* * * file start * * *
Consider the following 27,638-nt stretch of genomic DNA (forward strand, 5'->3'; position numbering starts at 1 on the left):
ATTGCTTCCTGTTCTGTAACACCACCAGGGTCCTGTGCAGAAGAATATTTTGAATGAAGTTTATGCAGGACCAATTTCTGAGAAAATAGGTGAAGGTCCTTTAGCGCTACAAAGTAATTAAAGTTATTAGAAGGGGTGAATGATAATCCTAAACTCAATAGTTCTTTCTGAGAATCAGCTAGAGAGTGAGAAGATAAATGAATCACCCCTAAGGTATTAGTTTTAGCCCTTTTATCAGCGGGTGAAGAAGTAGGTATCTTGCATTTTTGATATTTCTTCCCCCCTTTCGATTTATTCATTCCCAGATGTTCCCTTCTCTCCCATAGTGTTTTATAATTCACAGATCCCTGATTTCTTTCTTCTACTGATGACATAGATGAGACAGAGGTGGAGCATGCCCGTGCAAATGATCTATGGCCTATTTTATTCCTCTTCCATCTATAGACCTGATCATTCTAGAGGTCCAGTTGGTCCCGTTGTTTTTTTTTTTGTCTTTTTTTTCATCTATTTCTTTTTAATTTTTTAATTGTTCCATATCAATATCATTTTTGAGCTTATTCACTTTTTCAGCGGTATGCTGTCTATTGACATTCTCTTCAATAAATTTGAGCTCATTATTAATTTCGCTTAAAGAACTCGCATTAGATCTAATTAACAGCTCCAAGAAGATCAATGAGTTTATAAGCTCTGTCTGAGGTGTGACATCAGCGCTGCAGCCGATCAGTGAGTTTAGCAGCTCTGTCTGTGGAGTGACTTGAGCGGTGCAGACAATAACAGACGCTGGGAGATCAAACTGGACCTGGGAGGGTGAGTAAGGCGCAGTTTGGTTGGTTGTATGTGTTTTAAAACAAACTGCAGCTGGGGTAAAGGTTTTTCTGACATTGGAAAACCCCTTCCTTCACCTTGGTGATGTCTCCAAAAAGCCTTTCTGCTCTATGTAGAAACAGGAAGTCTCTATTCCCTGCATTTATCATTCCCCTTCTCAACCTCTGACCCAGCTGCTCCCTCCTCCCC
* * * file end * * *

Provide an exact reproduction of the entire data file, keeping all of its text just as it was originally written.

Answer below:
Consider the following 27,638-nt stretch of genomic DNA (forward strand, 5'->3'; position numbering starts at 1 on the left):
ATTGCTTCCTGTTCTGTAACACCACCAGGGTCCTGTGCAGAAGAATATTTTGAATGAAGTTTATGCAGGACCAATTTCTGAGAAAATAGGTGAAGGTCCTTTAGCGCTACAAAGTAATTAAAGTTATTAGAAGGGGTGAATGATAATCCTAAACTCAATAGTTCTTTCTGAGAATCAGCTAGAGAGTGAGAAGATAAATGAATCACCCCTAAGGTATTAGTTTTAGCCCTTTTATCAGCGGGTGAAGAAGTAGGTATCTTGCATTTTTGATATTTCTTCCCCCCTTTCGATTTATTCATTCCCAGATGTTCCCTTCTCTCCCATAGTGTTTTATAATTCACAGATCCCTGATTTCTTTCTTCTACTGATGACATAGATGAGACAGAGGTGGAGCATGCCCGTGCAAATGATCTATGGCCTATTTTATTCCTCTTCCATCTATAGACCTGATCATTCTAGAGGTCCAGTTGGTCCCGTTGTTTTTTTTTTTGTCTTTTTTTTCATCTATTTCTTTTTAATTTTTTAATTGTTCCATATCAATATCATTTTTGAGCTTATTCACTTTTTCAGCGGTATGCTGTCTATTGACATTCTCTTCAATAAATTTGAGCTCATTATTAATTTCGCTTAAAGAACTCGCATTAGATCTAATTAACAGCTCCAAGAAGATCAATGAGTTTATAAGCTCTGTCTGAGGTGTGACATCAGCGCTGCAGCCGATCAGTGAGTTTAGCAGCTCTGTCTGTGGAGTGACTTGAGCGGTGCAGACAATAACAGACGCTGGGAGATCAAACTGGACCTGGGAGGGTGAGTAAGGCGCAGTTTGGTTGGTTGTATGTGTTTTAAAACAAACTGCAGCTGGGGTAAAGGTTTTTCTGACATTGGAAAACCCCTTCCTTCACCTTGGTGATGTCTCCAAAAAGCCTTTCTGCTCTATGTAGAAACAGGAAGTCTCTATTCCCTGCATTTATCATTCCCCTTCTCAACCTCTGACCCAGCTGCTCCCTCCTCCCC